Police to record hate crimes motivated by misogyny

Reform welcomed by campaigners

Kate Devlin
Whitehall Editor
Thursday 18 March 2021 00:39
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Boris: 'Something must be done about everyday sexism'

Police are to record hate crimes which have been motivated by misogyny after ministers announced a concession to campaigners on women’s safety.

Forces will be asked to identify where a victim believes the crime has been prompted by “hostility based on their sex”.

Among the crimes included will be stalking and sexual offences.

The move was announced just hours after prime minister Boris Johnson called for a change in cultural attitudes towards women’s safety.

A policeman has been charged with the murder of Sarah Everard.

Home Office minister Baroness Williams of Trafford said that the change would be made initially on an “experimental” basis.

Data collection was crucial to understanding hate crime and the ways to tackle it, she said.

A long-term decision will be made after ministers have seen a review into hate crime by the Law Commission.

The change will apply to police forces in England and Wales.

The move came after a call by Labour’s Baroness Kennedy of Cradley, who warned of an “epidemic of violence” against women and girls.

Gathering evidence about the prevalence of hostility towards women and girls was crucial to recognising connections, according to Lady Kennedy.

Speaking as the Lords considered amendments to the Domestic Abuse Bill, Lady Kennedy added: “If we are not recording crime targeted at women, how can we effectively address violence against women and girls and the police’s response to it?”

Labour MP Stella Creasy, who has led demands for a change in the law, said:  “I’m delighted that the government has listened to this cross-party and grassroots campaign to make misogyny a hate crime and is now taking the first steps towards making it happen.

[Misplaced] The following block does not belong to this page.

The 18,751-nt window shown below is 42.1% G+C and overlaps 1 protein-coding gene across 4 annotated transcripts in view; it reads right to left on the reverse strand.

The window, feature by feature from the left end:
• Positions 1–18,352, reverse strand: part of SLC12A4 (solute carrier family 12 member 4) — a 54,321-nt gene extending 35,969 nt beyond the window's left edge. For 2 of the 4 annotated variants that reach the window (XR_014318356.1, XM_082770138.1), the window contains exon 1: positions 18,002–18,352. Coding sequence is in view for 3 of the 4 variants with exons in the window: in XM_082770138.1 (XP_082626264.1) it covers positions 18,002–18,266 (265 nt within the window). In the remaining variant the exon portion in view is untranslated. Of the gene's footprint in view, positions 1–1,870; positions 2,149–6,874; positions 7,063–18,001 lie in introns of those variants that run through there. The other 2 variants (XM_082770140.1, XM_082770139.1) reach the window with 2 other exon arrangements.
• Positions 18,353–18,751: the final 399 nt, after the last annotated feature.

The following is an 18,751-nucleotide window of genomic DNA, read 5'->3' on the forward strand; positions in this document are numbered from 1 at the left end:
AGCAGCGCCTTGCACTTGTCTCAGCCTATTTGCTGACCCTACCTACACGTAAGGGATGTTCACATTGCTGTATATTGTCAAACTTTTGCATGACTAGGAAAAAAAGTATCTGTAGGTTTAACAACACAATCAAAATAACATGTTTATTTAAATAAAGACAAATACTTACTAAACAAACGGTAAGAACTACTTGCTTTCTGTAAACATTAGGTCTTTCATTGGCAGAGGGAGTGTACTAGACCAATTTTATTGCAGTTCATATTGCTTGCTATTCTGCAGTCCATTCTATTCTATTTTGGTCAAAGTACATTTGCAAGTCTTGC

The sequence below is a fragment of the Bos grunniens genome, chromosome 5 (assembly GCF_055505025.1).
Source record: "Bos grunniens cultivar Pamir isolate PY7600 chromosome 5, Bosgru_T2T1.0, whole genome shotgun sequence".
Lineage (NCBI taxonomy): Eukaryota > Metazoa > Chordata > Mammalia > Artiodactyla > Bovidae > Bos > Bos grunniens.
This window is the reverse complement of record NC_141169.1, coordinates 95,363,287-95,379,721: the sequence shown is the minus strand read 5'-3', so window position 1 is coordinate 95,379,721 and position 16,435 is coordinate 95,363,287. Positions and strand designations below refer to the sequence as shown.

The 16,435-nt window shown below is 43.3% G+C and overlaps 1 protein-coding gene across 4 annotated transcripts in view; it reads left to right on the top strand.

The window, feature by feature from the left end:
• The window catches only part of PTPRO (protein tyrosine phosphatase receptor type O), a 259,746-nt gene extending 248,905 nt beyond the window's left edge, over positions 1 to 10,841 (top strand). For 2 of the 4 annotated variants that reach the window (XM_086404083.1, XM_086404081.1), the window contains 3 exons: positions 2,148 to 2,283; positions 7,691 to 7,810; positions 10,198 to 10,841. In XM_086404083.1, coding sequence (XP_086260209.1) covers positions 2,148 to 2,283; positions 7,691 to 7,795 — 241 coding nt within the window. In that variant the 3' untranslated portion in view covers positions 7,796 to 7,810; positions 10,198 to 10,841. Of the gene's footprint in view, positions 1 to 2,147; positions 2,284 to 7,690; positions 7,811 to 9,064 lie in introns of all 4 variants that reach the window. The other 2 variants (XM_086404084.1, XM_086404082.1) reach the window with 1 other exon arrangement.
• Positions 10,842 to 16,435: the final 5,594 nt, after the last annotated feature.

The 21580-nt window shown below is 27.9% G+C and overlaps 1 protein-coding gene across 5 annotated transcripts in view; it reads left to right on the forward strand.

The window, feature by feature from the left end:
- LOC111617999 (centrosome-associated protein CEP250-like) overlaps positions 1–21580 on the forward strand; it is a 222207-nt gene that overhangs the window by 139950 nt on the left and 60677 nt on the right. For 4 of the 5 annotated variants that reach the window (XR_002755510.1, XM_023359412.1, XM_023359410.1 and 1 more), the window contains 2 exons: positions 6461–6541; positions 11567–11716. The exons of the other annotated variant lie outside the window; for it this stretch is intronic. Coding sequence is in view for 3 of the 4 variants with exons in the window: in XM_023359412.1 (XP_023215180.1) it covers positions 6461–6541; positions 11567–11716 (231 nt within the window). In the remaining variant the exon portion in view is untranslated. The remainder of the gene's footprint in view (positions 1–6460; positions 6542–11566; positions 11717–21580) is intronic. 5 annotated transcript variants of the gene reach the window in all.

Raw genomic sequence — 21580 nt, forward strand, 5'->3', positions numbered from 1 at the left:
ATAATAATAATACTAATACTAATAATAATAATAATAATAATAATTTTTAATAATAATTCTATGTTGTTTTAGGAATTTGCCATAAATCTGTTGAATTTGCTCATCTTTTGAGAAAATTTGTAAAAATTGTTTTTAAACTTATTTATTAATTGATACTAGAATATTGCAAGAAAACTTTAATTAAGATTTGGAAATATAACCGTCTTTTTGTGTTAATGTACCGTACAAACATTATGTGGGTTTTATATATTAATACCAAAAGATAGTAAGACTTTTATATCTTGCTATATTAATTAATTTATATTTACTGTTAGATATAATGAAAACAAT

“Recording where crimes are motivated by hatred of women will help us better understand the scale of the problem and so be better able to prevent these crimes – it should give all women confidence that if they come forward to report crimes they will be taken seriously, too.

“Now we want the government to implement the outcome of the Law Commission review in the sentencing bill so that our courts start to take misogyny and the crimes it drives seriously, too.”

The Fawcett Society, a gender equality charity which had campaigned for the move, said it was “delighted that this government has accepted that misogyny should be treated as a hate crime”.

Chief executive Felicia Willow added: “Fawcett’s campaign showed there was overwhelming public support for this.

“It’s essential that women have the confidence to report crimes and that they are taken seriously when they do.

“This is a major step forward in changing how we understand, address and prevent violence against women - and one that we hope will help change attitudes towards women.”

Domestic Abuse Commissioner Nicole Jacobs said: “I strongly welcome the government’s plans to ask police forces to collect data on whether violent crimes are committed on the basis of someone’s sex or gender.

“This is a vital step forward in helping to ensure that we have a more complete picture of the extensive nature of violence against women and girls.”

Earlier, the prime minister told MPs that Britain had to, “address the fundamental issue of the casual, everyday sexism and apathy that fails to address the concerns of women”.

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